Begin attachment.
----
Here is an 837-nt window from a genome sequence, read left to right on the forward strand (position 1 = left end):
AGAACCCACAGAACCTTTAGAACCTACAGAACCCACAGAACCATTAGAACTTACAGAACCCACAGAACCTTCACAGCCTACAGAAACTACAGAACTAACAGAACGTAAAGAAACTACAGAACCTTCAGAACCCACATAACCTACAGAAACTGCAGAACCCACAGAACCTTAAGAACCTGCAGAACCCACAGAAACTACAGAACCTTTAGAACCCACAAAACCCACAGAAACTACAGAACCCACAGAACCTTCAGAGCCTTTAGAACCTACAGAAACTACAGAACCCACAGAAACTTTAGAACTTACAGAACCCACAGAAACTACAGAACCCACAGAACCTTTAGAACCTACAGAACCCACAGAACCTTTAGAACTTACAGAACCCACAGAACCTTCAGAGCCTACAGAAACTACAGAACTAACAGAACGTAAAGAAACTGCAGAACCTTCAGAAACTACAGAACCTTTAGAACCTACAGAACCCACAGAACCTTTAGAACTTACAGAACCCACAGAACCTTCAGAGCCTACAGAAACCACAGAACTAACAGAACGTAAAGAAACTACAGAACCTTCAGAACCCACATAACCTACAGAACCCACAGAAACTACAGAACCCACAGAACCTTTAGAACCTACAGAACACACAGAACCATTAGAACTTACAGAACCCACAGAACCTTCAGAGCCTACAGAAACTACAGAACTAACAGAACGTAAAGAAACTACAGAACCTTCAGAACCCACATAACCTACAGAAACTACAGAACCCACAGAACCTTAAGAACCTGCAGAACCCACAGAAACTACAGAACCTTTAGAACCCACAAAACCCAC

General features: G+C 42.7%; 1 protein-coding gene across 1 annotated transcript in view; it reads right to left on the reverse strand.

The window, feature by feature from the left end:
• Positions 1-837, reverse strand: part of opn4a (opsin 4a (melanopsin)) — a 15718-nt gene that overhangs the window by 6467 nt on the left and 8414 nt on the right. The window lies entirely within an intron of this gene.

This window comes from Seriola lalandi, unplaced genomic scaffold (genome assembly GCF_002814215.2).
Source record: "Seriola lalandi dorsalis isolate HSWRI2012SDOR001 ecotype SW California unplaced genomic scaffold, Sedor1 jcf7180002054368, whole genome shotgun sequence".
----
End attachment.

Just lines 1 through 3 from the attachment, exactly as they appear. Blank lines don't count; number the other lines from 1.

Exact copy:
Here is an 837-nt window from a genome sequence, read left to right on the forward strand (position 1 = left end):
AGAACCCACAGAACCTTTAGAACCTACAGAACCCACAGAACCATTAGAACTTACAGAACCCACAGAACCTTCACAGCCTACAGAAACTACAGAACTAACAGAACGTAAAGAAACTACAGAACCTTCAGAACCCACATAACCTACAGAAACTGCAGAACCCACAGAACCTTAAGAACCTGCAGAACCCACAGAAACTACAGAACCTTTAGAACCCACAAAACCCACAGAAACTACAGAACCCACAGAACCTTCAGAGCCTTTAGAACCTACAGAAACTACAGAACCCACAGAAACTTTAGAACTTACAGAACCCACAGAAACTACAGAACCCACAGAACCTTTAGAACCTACAGAACCCACAGAACCTTTAGAACTTACAGAACCCACAGAACCTTCAGAGCCTACAGAAACTACAGAACTAACAGAACGTAAAGAAACTGCAGAACCTTCAGAAACTACAGAACCTTTAGAACCTACAGAACCCACAGAACCTTTAGAACTTACAGAACCCACAGAACCTTCAGAGCCTACAGAAACCACAGAACTAACAGAACGTAAAGAAACTACAGAACCTTCAGAACCCACATAACCTACAGAACCCACAGAAACTACAGAACCCACAGAACCTTTAGAACCTACAGAACACACAGAACCATTAGAACTTACAGAACCCACAGAACCTTCAGAGCCTACAGAAACTACAGAACTAACAGAACGTAAAGAAACTACAGAACCTTCAGAACCCACATAACCTACAGAAACTACAGAACCCACAGAACCTTAAGAACCTGCAGAACCCACAGAAACTACAGAACCTTTAGAACCCACAAAACCCAC

General features: G+C 42.7%; 1 protein-coding gene across 1 annotated transcript in view; it reads right to left on the reverse strand.